A quick glance at his Twitter feed gives as good indication of Nacer’s personality – a lot of photos of him winning stages, usually a thanks to his team, some boxing related re-tweets, and videos of the man himself throwing some – legitimate – punches with gloves on, plus the odd retort in answer to choice words from rivals. One thing is for sure -when Nacer is racing, it won’t be boring!

 

Thrills and Spills?

Freewheeling Opinion Column by The Girl With The Marco Pantani Tattoo

9th July 2017

Today I watched in absolute horror as Richie Porte rode off the road, saved himself from cycling off into a ravine, before careering into the path of fellow riders, hitting a brick wall, and then being run over by Dan Martin.  I’m pretty sure it was the worst crash I’ve witnessed live on TV.  I was too young to have seen Fabio Casartelli’s terrible crash on the descent of the Col de Portet d’Aspet in the 1995 Tour de France, and unable to watch the live coverage of the Giro in 2011 when Wouter Weylandt came down during Stage 3.

What I do know about Wouter Weylandt’s crash was the absolute stomach-churning horror as the cameras stayed on him, when it was plainly obvious that something beyond terrible had happened. David Millar writes in his second book, The Racer, about the telephone call he received from his wife immediately after he finished Stage 3 of the Giro, on a ride which took him into the race lead. Having been on the road chasing the dream of wearing the pink jersey, Millar was not aware of what had happened when he took the call. “There was a missed call from Nicole. I called back immediately. She was crying when she answered ‘why are they showing it on TV? They can’t do that….there was blood everywhere and he wasn’t moving’. I’d rarely heard Nicole so upset. ‘They wouldn’t stop filming it. Why would they do that? I don’t understand why they’d do that. What about his girlfriend?’” .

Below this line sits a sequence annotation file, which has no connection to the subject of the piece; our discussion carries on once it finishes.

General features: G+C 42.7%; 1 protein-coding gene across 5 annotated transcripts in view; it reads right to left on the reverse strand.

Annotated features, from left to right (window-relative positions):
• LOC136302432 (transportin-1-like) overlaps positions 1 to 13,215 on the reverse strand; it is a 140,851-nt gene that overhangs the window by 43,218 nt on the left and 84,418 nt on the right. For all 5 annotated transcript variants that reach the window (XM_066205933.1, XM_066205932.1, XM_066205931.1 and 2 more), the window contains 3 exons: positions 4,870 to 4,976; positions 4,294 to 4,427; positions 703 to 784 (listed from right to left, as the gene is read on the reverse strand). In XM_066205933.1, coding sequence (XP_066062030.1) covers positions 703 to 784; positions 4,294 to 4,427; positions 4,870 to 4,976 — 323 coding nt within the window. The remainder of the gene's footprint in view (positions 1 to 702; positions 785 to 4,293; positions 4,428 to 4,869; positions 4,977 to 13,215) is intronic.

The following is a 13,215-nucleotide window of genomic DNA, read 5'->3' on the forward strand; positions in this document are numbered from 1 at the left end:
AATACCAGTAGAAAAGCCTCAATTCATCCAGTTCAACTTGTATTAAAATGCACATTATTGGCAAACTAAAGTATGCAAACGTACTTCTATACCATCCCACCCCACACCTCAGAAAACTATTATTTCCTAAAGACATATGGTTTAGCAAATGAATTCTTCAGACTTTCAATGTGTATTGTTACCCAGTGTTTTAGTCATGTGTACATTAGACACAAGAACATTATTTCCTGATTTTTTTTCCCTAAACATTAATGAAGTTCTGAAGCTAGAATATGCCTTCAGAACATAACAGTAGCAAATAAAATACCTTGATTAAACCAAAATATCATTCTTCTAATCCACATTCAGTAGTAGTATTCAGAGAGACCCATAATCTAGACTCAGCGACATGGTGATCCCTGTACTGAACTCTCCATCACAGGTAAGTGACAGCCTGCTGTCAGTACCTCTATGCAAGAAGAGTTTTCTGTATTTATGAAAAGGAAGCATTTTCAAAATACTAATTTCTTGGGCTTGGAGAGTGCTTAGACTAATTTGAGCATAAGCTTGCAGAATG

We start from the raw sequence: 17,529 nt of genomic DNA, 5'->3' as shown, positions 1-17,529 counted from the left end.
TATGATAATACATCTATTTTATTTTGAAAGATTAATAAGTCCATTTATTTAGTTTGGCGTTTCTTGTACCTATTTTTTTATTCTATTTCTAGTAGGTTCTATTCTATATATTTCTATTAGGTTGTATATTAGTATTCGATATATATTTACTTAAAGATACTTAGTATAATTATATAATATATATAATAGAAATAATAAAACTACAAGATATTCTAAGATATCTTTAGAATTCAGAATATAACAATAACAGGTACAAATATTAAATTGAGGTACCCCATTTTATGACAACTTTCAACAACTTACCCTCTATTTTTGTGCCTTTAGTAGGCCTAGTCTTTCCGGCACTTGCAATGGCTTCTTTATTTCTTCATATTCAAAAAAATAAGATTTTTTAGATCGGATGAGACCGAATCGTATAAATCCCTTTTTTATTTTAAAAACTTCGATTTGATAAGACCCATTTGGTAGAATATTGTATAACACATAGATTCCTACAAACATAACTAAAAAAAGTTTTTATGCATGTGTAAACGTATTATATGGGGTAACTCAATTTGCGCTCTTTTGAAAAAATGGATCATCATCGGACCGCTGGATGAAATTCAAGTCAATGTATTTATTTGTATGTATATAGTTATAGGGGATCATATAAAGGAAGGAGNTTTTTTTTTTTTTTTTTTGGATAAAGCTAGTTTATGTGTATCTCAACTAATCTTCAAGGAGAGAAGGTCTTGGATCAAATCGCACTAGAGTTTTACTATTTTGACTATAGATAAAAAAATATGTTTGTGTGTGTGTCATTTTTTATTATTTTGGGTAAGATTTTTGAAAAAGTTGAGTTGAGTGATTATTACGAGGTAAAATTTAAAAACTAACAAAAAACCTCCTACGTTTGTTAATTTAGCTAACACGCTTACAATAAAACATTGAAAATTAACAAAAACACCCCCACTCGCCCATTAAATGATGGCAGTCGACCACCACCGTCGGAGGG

Those words flashed through my mind as I watched today’s horror crash. The camera stayed on Richie as he lay on the road, lingering far too long. What if his family are watching? At that point – and even to some extent now, as I write several hours later – nobody had any idea if he was okay. I couldn’t tell if he was conscious, or if he was moving. I couldn’t watch any more. If I felt like that, how must his family feel? The crash was replayed and replayed – real time speed, slow motion….how many times did we need to see it? Each replay made the accident seem more hideous than the last. I had to look away.

Then there were shots of the Tour’s medical officer attending to Richie, a moment that was incredibly intimate and therefore rather disturbing to watch. Richie having a neck brace fitted, Richie being lifted into the back of an ambulance by a team of paramedics. You realise later that someone was standing there, camera in hand, letting it roll to capture images that will be beamed across the globe. Does viewing the scene through a lens make you feel apart from the situation, detached from reality? Does it make the whole thing seem like some crazy film or video game with HD graphics? Well I watched it at a true distance, through a screen, and I didn’t feel at all detached or apart from what was happening. I just felt sick.

Crashes were numerous today, on Stage 9 of the 2017 Tour de France. Are incidents such as that involving Richie Porte really ‘entertainment’? Cav’s crash earlier in the race was also too painful to watch, and is still playing out over and over again in various vine loops and GIFs on social media. At what point do the viewers and fans say ‘enough is enough’? Like David Millar’s wife Nicole pointed out, these racers have family members and friends watching. Is it right that Wouter Weylandt’s Mum, Dad, and friends had to watch, helpless, as their son and best mate lay on the road, clearly in a terrible situation?Where is the line drawn between entertainment and real life in the world of live sport?